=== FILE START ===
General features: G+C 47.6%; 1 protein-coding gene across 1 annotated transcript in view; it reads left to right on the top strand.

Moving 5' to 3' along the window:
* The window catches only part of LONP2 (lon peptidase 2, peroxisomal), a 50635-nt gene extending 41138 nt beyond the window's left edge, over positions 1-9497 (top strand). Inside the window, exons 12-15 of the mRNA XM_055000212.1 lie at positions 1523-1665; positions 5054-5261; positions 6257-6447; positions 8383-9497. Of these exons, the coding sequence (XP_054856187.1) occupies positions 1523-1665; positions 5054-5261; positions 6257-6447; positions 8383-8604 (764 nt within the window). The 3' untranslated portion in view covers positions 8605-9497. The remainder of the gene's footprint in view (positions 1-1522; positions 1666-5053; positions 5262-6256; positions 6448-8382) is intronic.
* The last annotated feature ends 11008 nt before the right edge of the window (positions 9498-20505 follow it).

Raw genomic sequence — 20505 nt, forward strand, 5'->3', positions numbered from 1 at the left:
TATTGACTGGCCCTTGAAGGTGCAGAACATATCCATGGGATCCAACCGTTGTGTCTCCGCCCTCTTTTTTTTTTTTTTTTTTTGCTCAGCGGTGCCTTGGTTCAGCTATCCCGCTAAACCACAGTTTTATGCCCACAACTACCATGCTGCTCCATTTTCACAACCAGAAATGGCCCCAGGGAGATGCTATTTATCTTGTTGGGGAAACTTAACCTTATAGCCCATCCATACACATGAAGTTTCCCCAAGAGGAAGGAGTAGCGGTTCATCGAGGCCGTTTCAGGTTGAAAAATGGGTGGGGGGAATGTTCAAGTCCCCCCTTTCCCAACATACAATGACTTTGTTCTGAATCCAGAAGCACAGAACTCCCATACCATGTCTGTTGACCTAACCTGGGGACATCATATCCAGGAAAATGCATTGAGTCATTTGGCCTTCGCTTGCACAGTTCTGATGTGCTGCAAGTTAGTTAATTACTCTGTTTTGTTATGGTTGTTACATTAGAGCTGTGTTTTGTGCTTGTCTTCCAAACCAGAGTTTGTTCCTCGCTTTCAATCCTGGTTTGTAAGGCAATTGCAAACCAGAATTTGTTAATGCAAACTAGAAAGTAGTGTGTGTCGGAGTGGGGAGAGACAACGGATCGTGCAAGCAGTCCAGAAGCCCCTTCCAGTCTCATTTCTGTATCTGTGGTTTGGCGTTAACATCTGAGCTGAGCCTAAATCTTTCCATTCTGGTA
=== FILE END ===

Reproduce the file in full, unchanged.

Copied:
General features: G+C 47.6%; 1 protein-coding gene across 1 annotated transcript in view; it reads left to right on the top strand.

Moving 5' to 3' along the window:
* The window catches only part of LONP2 (lon peptidase 2, peroxisomal), a 50635-nt gene extending 41138 nt beyond the window's left edge, over positions 1-9497 (top strand). Inside the window, exons 12-15 of the mRNA XM_055000212.1 lie at positions 1523-1665; positions 5054-5261; positions 6257-6447; positions 8383-9497. Of these exons, the coding sequence (XP_054856187.1) occupies positions 1523-1665; positions 5054-5261; positions 6257-6447; positions 8383-8604 (764 nt within the window). The 3' untranslated portion in view covers positions 8605-9497. The remainder of the gene's footprint in view (positions 1-1522; positions 1666-5053; positions 5262-6256; positions 6448-8382) is intronic.
* The last annotated feature ends 11008 nt before the right edge of the window (positions 9498-20505 follow it).

Raw genomic sequence — 20505 nt, forward strand, 5'->3', positions numbered from 1 at the left:
TATTGACTGGCCCTTGAAGGTGCAGAACATATCCATGGGATCCAACCGTTGTGTCTCCGCCCTCTTTTTTTTTTTTTTTTTTTGCTCAGCGGTGCCTTGGTTCAGCTATCCCGCTAAACCACAGTTTTATGCCCACAACTACCATGCTGCTCCATTTTCACAACCAGAAATGGCCCCAGGGAGATGCTATTTATCTTGTTGGGGAAACTTAACCTTATAGCCCATCCATACACATGAAGTTTCCCCAAGAGGAAGGAGTAGCGGTTCATCGAGGCCGTTTCAGGTTGAAAAATGGGTGGGGGGAATGTTCAAGTCCCCCCTTTCCCAACATACAATGACTTTGTTCTGAATCCAGAAGCACAGAACTCCCATACCATGTCTGTTGACCTAACCTGGGGACATCATATCCAGGAAAATGCATTGAGTCATTTGGCCTTCGCTTGCACAGTTCTGATGTGCTGCAAGTTAGTTAATTACTCTGTTTTGTTATGGTTGTTACATTAGAGCTGTGTTTTGTGCTTGTCTTCCAAACCAGAGTTTGTTCCTCGCTTTCAATCCTGGTTTGTAAGGCAATTGCAAACCAGAATTTGTTAATGCAAACTAGAAAGTAGTGTGTGTCGGAGTGGGGAGAGACAACGGATCGTGCAAGCAGTCCAGAAGCCCCTTCCAGTCTCATTTCTGTATCTGTGGTTTGGCGTTAACATCTGAGCTGAGCCTAAATCTTTCCATTCTGGTA